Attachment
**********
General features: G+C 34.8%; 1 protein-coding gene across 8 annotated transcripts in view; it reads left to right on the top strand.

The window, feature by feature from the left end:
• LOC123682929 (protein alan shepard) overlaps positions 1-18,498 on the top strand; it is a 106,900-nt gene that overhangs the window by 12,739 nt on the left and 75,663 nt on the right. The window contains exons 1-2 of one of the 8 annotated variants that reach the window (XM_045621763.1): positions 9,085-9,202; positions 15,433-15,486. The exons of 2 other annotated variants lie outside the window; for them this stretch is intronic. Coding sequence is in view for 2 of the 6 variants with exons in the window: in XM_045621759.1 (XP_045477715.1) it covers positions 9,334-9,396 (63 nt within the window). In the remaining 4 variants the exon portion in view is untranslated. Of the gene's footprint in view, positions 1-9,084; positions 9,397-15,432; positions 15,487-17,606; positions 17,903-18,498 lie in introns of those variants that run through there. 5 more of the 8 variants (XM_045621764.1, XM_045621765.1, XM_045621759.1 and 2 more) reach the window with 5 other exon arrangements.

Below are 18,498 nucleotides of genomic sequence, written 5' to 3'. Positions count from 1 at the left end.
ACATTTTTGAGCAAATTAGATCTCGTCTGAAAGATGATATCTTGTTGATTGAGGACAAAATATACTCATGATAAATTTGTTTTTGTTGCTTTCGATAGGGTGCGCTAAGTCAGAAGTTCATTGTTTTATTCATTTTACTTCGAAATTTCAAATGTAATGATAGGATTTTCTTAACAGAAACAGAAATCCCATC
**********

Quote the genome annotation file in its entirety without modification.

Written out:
General features: G+C 34.8%; 1 protein-coding gene across 8 annotated transcripts in view; it reads left to right on the top strand.

The window, feature by feature from the left end:
• LOC123682929 (protein alan shepard) overlaps positions 1-18,498 on the top strand; it is a 106,900-nt gene that overhangs the window by 12,739 nt on the left and 75,663 nt on the right. The window contains exons 1-2 of one of the 8 annotated variants that reach the window (XM_045621763.1): positions 9,085-9,202; positions 15,433-15,486. The exons of 2 other annotated variants lie outside the window; for them this stretch is intronic. Coding sequence is in view for 2 of the 6 variants with exons in the window: in XM_045621759.1 (XP_045477715.1) it covers positions 9,334-9,396 (63 nt within the window). In the remaining 4 variants the exon portion in view is untranslated. Of the gene's footprint in view, positions 1-9,084; positions 9,397-15,432; positions 15,487-17,606; positions 17,903-18,498 lie in introns of those variants that run through there. 5 more of the 8 variants (XM_045621764.1, XM_045621765.1, XM_045621759.1 and 2 more) reach the window with 5 other exon arrangements.

Below are 18,498 nucleotides of genomic sequence, written 5' to 3'. Positions count from 1 at the left end.
ACATTTTTGAGCAAATTAGATCTCGTCTGAAAGATGATATCTTGTTGATTGAGGACAAAATATACTCATGATAAATTTGTTTTTGTTGCTTTCGATAGGGTGCGCTAAGTCAGAAGTTCATTGTTTTATTCATTTTACTTCGAAATTTCAAATGTAATGATAGGATTTTCTTAACAGAAACAGAAATCCCATC